Persons with Disabilities

Does the law protect the civil rights of individuals with disabilities?

Yes. The Americans with Disabilities Act (ADA), as well as Section 504 of The Rehabilitation Act of 1973, provides federal civil rights protection to individuals with disabilities. The laws address equal opportunities in the areas of employment, public accommodations, transportation, state and local government, and telecommunications. For more information, call 1-800-514-0301 between 9:30-5:30 EST, M,T,W,F, and 12:30-5:30 EST, TH, or visit

The Virginians With Disabilities Act (VDA) assures equal opportunity to persons with disabilities in Virginia. The VDA prohibits discrimination by state agencies, businesses, and educational institutions against otherwise qualified persons with disabilities. For information on the VDA in general, contact the Disability Law Center of Virginia at 1-800-552-3962 or visit The Disability Law Center has a very helpful page entitled “Coming of Age: Are you turning 18 or a young adult and wondering what to do next?” which is found at

Who is someone with a disability, according to the VWDA?

A person with a disability is anyone who has a physical or mental impairment that substantially limits one or more “major life activities” or has a record of such impairment or a person who is perceived by others as having such an impairment. The ADA does not specifically name all the impairments that are covered.

How do I take care of myself if I am disabled?

A person who is disabled may apply for Social Security Disability if he or she has a work record or apply for Supplemental Security Income (SSI) if there is an insufficient work record. Applications are filed at the local Social Security Administration Office. If your application is denied, you may appeal and have the matter heard by an Administrative Law Judge. You should consult an attorney if you appeal. For persons over the age of 18, the definition of “disability” under a Social Security Disability benefits analysis is “the inability to engage in any substantial gainful activity (SGA) by reason of any medically determinable physical or mental impairment(s) which can be expected to result in death, or which has lasted or can be expected to last for a continuous period of not less than 12 months.” To qualify for Social Security Disability, you need a certain number of “credits” calculated using wages and years of work. Younger workers may qualify with fewer credits.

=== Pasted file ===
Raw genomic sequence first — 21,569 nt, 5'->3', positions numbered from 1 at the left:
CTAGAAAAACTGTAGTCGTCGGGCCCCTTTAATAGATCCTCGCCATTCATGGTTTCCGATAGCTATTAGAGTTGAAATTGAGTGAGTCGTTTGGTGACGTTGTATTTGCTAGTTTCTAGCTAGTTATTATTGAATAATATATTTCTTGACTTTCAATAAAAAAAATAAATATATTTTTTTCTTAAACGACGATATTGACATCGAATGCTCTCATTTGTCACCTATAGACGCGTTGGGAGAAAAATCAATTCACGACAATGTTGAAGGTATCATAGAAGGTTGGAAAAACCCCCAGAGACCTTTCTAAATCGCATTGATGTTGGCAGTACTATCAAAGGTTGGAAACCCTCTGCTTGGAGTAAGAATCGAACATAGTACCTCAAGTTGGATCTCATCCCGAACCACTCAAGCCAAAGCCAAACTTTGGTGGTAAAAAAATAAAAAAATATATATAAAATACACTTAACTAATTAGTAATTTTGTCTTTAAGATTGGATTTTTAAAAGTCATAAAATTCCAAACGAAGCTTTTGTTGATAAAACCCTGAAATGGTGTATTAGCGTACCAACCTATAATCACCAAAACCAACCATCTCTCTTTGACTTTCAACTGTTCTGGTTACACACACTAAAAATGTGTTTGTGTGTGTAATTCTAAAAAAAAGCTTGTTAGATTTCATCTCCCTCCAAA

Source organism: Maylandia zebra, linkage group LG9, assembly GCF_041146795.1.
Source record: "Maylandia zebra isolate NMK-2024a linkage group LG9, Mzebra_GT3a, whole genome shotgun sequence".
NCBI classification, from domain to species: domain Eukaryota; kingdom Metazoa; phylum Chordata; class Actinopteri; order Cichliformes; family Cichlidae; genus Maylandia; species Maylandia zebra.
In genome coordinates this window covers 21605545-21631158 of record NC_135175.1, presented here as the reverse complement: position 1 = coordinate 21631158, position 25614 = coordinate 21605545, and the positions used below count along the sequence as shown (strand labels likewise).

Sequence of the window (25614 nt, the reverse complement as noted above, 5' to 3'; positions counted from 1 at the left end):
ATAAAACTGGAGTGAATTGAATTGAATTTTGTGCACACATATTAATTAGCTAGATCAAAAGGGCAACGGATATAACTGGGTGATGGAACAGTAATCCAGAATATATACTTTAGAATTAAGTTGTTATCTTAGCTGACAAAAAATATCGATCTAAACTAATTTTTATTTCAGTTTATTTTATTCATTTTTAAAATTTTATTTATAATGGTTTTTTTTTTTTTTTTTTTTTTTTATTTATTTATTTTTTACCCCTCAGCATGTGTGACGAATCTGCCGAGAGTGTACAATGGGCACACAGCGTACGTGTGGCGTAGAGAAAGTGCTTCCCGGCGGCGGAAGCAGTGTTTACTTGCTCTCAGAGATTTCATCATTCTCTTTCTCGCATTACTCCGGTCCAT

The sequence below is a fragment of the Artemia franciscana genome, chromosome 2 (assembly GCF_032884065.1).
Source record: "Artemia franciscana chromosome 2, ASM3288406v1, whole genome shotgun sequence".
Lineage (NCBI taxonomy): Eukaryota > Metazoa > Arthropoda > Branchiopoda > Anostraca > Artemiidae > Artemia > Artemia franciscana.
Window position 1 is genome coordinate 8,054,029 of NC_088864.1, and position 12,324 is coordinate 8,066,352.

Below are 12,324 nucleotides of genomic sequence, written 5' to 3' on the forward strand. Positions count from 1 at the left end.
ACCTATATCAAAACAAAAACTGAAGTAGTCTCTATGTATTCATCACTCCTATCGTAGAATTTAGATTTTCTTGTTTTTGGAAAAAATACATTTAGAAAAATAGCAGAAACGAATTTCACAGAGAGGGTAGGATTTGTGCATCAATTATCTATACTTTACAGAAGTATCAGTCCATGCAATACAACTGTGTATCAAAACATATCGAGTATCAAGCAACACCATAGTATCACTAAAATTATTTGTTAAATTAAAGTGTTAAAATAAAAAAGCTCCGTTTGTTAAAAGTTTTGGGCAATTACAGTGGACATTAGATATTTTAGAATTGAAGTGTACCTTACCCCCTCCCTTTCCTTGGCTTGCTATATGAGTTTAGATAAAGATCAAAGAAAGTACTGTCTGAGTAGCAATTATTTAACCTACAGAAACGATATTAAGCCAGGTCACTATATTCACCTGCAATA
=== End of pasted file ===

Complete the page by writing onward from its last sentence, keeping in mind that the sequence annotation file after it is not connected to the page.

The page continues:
The Supplemental Security Income (SSI) program gives cash assistance to people with limited income and resources and who are age 65 or older, blind, or disabled. Disability is determined similarly to Social Security Disability but does not require specific work history.

So You’re 18 is presented by the Virginia State Bar Conference of Local and Specialty Bar Associations.
For print copies of So You're 18 contact (804) 775-0521 or [email protected].